Travelers Championship

TPC River Highlands


Jay Monahan, Greg Norman, Yasir Al-Rumayyan requested to testify at Congressional public hearing in July regarding PGA Tour-Saudi deal

June 21, 2023

Richard Heathcote

The U.S. Senate Permanent Subcommittee on Investigations has invited PGA Tour commissioner Jay Monahan, LIV Golf CEO Greg Norman and Saudi Arabia’s Public Investment Fund governor Yasir Al-Rumayyan to testify at a public hearing on July 11.

Following the surprise announcement of the planned partnership between the PGA Tour and PIF, Congress opened a probe into the deal. Senator Richard Blumenthal (D-CT) of the Permanent Subcommittee on Investigations sent a letter to Monahan, asking for records and communications between the tour and the PIF. The alliance could be reviewed by the Committee on Foreign Investment in the United States, which analyzes mergers regarding potential threats to the nation’s security.

“The Subcommittee respectfully requests that you appear in-person to testify at this hearing,” reads a letter to Monahan, Norman and Al-Rumayyan. “To assist the Subcommittee's review, please be prepared to discuss the circumstances and terms of the planned agreement between PGA Tour and the PIF, how any new entities formed through the planned agreement will be structured, the expected impact on PGA Tour and LIV Golf players, and the anticipated role of the PIF in U.S. professional golf.”

The Subcommittee letter says a response must be filed by July 7.

“Our goal is to uncover the facts about what went into the PGA Tour’s deal with the Saudi Public Investment Fund and what the Saudi takeover means for the future of this cherished American institution and our national interest,” said Blumenthal in a statement announcing the proposed hearing. “Americans deserve to know what the structure and governance of this new entity will be. Major actors in the deal are best positioned to provide this information, and they owe Congress—and the American people—answers in a public setting.”

Senator Ron Johnson (R-WI) added that “Fans, the players, and concerned citizens have many questions about the planned agreement.”

“I look forward to hearing testimony from the individuals who are in the best positions to provide insight to the public regarding the current state of professional golf,” Johnson said. “I hope that this hearing and any other role that Congress plays in this matter will be constructive.”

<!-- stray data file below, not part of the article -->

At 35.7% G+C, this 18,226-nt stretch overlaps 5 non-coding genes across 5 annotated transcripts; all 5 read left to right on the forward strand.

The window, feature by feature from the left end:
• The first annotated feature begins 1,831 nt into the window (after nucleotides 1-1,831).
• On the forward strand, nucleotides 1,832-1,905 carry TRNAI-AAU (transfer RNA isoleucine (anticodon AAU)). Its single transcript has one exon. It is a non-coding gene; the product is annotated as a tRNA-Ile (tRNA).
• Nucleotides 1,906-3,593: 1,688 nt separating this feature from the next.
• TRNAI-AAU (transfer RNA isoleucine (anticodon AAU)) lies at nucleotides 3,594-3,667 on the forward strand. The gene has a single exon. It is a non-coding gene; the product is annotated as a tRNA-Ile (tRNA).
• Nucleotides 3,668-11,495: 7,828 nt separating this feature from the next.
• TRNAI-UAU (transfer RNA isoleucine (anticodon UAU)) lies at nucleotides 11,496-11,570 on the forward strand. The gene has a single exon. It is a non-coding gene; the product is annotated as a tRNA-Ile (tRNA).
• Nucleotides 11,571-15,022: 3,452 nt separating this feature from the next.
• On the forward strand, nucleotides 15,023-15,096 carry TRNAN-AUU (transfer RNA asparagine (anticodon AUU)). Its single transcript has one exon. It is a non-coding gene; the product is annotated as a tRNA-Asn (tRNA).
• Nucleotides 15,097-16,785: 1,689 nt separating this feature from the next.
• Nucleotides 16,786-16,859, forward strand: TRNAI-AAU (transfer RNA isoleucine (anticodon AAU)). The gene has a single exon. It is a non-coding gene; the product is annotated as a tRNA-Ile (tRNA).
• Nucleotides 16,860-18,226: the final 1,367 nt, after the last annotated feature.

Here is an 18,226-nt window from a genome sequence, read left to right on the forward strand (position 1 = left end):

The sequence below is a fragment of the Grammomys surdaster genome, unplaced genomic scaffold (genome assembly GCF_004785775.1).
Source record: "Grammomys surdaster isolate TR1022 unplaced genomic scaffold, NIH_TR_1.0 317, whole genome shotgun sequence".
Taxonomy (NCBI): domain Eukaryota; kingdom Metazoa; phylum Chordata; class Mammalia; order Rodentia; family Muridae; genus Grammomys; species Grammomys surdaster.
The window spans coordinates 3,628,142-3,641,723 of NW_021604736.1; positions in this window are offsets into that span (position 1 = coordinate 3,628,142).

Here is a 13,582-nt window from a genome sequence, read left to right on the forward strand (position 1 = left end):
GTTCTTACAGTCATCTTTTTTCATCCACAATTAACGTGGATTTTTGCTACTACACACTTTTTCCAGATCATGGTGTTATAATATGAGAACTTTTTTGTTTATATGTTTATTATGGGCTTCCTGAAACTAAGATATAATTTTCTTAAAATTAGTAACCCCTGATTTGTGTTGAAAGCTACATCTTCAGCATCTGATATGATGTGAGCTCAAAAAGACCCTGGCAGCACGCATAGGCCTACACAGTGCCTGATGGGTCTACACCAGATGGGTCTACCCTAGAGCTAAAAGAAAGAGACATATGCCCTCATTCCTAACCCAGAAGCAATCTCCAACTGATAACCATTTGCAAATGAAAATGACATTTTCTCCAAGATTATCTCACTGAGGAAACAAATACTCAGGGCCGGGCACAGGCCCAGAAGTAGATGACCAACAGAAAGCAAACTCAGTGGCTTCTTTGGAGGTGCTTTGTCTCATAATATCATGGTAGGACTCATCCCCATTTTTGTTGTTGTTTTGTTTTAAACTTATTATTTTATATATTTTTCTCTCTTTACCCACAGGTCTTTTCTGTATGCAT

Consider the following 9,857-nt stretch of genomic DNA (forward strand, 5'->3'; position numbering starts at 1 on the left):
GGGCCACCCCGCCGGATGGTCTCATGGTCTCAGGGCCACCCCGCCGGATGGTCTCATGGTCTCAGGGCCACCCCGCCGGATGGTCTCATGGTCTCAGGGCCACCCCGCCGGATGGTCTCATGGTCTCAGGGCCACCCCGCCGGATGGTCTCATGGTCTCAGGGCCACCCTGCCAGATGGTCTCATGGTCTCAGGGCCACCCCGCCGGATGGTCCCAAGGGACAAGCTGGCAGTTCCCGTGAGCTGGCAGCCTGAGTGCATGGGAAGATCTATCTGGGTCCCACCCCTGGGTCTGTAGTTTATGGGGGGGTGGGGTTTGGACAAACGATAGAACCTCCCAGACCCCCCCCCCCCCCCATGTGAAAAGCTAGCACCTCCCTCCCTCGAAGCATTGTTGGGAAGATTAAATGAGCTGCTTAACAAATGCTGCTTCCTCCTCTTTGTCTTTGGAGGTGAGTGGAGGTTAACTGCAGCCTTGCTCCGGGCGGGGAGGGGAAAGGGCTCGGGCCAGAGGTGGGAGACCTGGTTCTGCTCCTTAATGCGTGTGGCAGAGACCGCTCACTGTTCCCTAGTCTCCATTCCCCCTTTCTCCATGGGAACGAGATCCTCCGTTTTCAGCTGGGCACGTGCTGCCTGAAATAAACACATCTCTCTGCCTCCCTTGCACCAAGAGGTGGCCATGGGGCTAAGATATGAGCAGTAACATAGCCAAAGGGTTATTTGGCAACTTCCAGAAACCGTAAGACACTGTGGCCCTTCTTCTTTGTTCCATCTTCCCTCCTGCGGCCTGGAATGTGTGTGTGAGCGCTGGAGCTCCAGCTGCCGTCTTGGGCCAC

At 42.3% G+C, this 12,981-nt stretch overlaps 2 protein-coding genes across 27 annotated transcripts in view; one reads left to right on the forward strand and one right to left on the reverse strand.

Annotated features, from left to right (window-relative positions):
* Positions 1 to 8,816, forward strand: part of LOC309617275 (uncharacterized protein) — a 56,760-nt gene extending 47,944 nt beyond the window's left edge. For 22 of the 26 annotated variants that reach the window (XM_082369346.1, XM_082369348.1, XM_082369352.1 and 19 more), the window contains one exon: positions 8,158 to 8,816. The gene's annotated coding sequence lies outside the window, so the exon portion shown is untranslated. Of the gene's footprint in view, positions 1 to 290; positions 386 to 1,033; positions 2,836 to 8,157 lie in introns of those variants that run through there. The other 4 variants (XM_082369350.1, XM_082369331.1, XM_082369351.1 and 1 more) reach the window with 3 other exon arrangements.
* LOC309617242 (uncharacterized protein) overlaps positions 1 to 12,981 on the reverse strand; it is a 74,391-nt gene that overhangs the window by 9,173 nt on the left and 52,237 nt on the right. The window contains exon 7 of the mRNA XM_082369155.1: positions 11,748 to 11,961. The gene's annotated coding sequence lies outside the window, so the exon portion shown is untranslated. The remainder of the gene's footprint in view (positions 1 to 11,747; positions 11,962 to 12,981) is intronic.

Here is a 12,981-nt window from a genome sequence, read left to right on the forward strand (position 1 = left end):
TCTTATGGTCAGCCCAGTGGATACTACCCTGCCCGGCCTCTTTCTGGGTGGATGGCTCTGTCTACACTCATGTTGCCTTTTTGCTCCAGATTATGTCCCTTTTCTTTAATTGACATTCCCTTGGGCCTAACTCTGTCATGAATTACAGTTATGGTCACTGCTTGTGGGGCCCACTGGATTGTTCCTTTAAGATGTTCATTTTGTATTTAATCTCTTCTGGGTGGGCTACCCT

On Junw 16, the PGA Tour and PIF’s LIV Golf filed a motion to dismiss LIV’s antitrust lawsuit and the tour’s countersuit, ending a nearly year-long litigation battle between the two organizations. The arrangement was part of the landmark agreement that the tour, PIF, and DP World Tour were forming a new entity together. The move came on the one-year anniversary of the formal launch of LIV Golf in London, and 10 months after 11 LIV Golf members filed an antitrust lawsuit against the PGA Tour.

However, the tour remains involved in a probe by the Justice Department that was spurred by the advent of LIV Golf. The DOJ investigation has also spread to include other golf entities, including Augusta National Golf Club, the PGA of America and the USGA. The tour’s deal with PIF is expected to fall under the current DOJ investigation.

Blumenthal has threatened to strip the tour’s tax-exempt status over the Saudi deal, although the proposed partnership between the tour and PIF would be a for-profit entity. Should the tour ignore Blumenthal’s request, the Senator said he will use “any of the tools at our disposal, including subpoenas and hearings, recommendations for action and legislation are all on the table.”

“We are ready and willing to seek information by whatever legal means we have to obtain it,” Blumenthal said.

In response to Blumenthal, Monahan issued a letter to Congress, stating the deal between the Saudis manifested due to the lack of government action against LIV Golf. Last week Monahan stepped back from day-to-day duties following an undisclosed health condition.